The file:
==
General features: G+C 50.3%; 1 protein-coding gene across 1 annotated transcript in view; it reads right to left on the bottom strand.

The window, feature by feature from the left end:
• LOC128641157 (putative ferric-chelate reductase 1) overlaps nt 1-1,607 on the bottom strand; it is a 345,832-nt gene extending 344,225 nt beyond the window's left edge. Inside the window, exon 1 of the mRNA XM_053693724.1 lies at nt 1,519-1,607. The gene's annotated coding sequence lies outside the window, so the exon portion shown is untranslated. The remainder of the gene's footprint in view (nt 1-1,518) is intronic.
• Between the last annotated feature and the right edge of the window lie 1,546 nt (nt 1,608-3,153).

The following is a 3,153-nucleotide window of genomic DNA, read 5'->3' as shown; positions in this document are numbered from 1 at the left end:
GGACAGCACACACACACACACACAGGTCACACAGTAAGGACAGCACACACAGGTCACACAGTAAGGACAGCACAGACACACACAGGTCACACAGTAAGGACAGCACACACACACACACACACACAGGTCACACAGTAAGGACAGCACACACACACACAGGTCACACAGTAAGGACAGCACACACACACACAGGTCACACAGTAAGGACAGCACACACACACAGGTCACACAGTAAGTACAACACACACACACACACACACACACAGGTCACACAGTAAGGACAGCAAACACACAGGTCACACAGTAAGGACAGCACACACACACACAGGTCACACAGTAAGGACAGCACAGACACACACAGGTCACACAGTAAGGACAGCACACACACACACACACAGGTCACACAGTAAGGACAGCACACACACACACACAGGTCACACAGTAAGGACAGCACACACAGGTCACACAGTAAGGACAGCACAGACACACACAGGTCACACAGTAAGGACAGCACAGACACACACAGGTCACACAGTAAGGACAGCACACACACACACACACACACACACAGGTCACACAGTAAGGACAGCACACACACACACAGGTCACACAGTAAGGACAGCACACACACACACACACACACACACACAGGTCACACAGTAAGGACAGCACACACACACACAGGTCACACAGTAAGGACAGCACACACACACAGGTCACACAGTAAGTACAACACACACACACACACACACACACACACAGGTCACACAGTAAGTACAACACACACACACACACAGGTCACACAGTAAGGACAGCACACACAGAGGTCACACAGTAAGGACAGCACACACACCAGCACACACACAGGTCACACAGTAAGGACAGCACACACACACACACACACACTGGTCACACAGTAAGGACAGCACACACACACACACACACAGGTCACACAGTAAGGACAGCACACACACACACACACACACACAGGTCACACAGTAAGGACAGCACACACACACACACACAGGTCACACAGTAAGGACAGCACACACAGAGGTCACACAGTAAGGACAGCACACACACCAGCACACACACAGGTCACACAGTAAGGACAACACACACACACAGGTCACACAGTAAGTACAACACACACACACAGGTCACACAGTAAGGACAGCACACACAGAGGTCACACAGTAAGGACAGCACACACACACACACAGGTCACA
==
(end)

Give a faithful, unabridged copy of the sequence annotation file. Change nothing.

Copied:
General features: G+C 50.3%; 1 protein-coding gene across 1 annotated transcript in view; it reads right to left on the bottom strand.

The window, feature by feature from the left end:
• LOC128641157 (putative ferric-chelate reductase 1) overlaps nt 1-1,607 on the bottom strand; it is a 345,832-nt gene extending 344,225 nt beyond the window's left edge. Inside the window, exon 1 of the mRNA XM_053693724.1 lies at nt 1,519-1,607. The gene's annotated coding sequence lies outside the window, so the exon portion shown is untranslated. The remainder of the gene's footprint in view (nt 1-1,518) is intronic.
• Between the last annotated feature and the right edge of the window lie 1,546 nt (nt 1,608-3,153).

The following is a 3,153-nucleotide window of genomic DNA, read 5'->3' as shown; positions in this document are numbered from 1 at the left end:
GGACAGCACACACACACACACACAGGTCACACAGTAAGGACAGCACACACAGGTCACACAGTAAGGACAGCACAGACACACACAGGTCACACAGTAAGGACAGCACACACACACACACACACACAGGTCACACAGTAAGGACAGCACACACACACACAGGTCACACAGTAAGGACAGCACACACACACACAGGTCACACAGTAAGGACAGCACACACACACAGGTCACACAGTAAGTACAACACACACACACACACACACACACAGGTCACACAGTAAGGACAGCAAACACACAGGTCACACAGTAAGGACAGCACACACACACACAGGTCACACAGTAAGGACAGCACAGACACACACAGGTCACACAGTAAGGACAGCACACACACACACACACAGGTCACACAGTAAGGACAGCACACACACACACACAGGTCACACAGTAAGGACAGCACACACAGGTCACACAGTAAGGACAGCACAGACACACACAGGTCACACAGTAAGGACAGCACAGACACACACAGGTCACACAGTAAGGACAGCACACACACACACACACACACACACAGGTCACACAGTAAGGACAGCACACACACACACAGGTCACACAGTAAGGACAGCACACACACACACACACACACACACACAGGTCACACAGTAAGGACAGCACACACACACACAGGTCACACAGTAAGGACAGCACACACACACAGGTCACACAGTAAGTACAACACACACACACACACACACACACACACAGGTCACACAGTAAGTACAACACACACACACACACAGGTCACACAGTAAGGACAGCACACACAGAGGTCACACAGTAAGGACAGCACACACACCAGCACACACACAGGTCACACAGTAAGGACAGCACACACACACACACACACACTGGTCACACAGTAAGGACAGCACACACACACACACACACAGGTCACACAGTAAGGACAGCACACACACACACACACACACACAGGTCACACAGTAAGGACAGCACACACACACACACACAGGTCACACAGTAAGGACAGCACACACAGAGGTCACACAGTAAGGACAGCACACACACCAGCACACACACAGGTCACACAGTAAGGACAACACACACACACAGGTCACACAGTAAGTACAACACACACACACAGGTCACACAGTAAGGACAGCACACACAGAGGTCACACAGTAAGGACAGCACACACACACACACAGGTCACA